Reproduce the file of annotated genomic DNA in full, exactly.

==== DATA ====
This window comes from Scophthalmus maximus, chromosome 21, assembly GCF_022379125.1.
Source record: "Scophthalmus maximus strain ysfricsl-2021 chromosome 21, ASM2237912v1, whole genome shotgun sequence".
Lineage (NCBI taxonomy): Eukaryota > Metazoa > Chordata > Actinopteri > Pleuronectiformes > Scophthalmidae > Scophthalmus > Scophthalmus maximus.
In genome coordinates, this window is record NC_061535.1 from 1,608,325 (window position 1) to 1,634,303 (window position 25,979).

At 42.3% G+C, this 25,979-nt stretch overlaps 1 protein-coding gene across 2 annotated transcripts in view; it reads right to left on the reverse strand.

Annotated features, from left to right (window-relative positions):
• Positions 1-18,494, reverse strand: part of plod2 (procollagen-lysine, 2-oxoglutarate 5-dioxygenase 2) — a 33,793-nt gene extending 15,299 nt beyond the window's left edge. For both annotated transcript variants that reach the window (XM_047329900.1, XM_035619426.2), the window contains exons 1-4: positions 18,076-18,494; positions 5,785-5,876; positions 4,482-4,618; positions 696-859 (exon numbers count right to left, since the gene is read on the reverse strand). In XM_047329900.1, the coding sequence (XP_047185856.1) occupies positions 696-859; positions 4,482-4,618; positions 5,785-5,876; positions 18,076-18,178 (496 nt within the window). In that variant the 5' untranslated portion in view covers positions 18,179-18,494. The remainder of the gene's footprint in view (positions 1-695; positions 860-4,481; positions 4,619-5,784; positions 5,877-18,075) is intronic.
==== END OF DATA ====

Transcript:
This window comes from Scophthalmus maximus, chromosome 21, assembly GCF_022379125.1.
Source record: "Scophthalmus maximus strain ysfricsl-2021 chromosome 21, ASM2237912v1, whole genome shotgun sequence".
Lineage (NCBI taxonomy): Eukaryota > Metazoa > Chordata > Actinopteri > Pleuronectiformes > Scophthalmidae > Scophthalmus > Scophthalmus maximus.
In genome coordinates, this window is record NC_061535.1 from 1,608,325 (window position 1) to 1,634,303 (window position 25,979).

At 42.3% G+C, this 25,979-nt stretch overlaps 1 protein-coding gene across 2 annotated transcripts in view; it reads right to left on the reverse strand.

Annotated features, from left to right (window-relative positions):
• Positions 1-18,494, reverse strand: part of plod2 (procollagen-lysine, 2-oxoglutarate 5-dioxygenase 2) — a 33,793-nt gene extending 15,299 nt beyond the window's left edge. For both annotated transcript variants that reach the window (XM_047329900.1, XM_035619426.2), the window contains exons 1-4: positions 18,076-18,494; positions 5,785-5,876; positions 4,482-4,618; positions 696-859 (exon numbers count right to left, since the gene is read on the reverse strand). In XM_047329900.1, the coding sequence (XP_047185856.1) occupies positions 696-859; positions 4,482-4,618; positions 5,785-5,876; positions 18,076-18,178 (496 nt within the window). In that variant the 5' untranslated portion in view covers positions 18,179-18,494. The remainder of the gene's footprint in view (positions 1-695; positions 860-4,481; positions 4,619-5,784; positions 5,877-18,075) is intronic.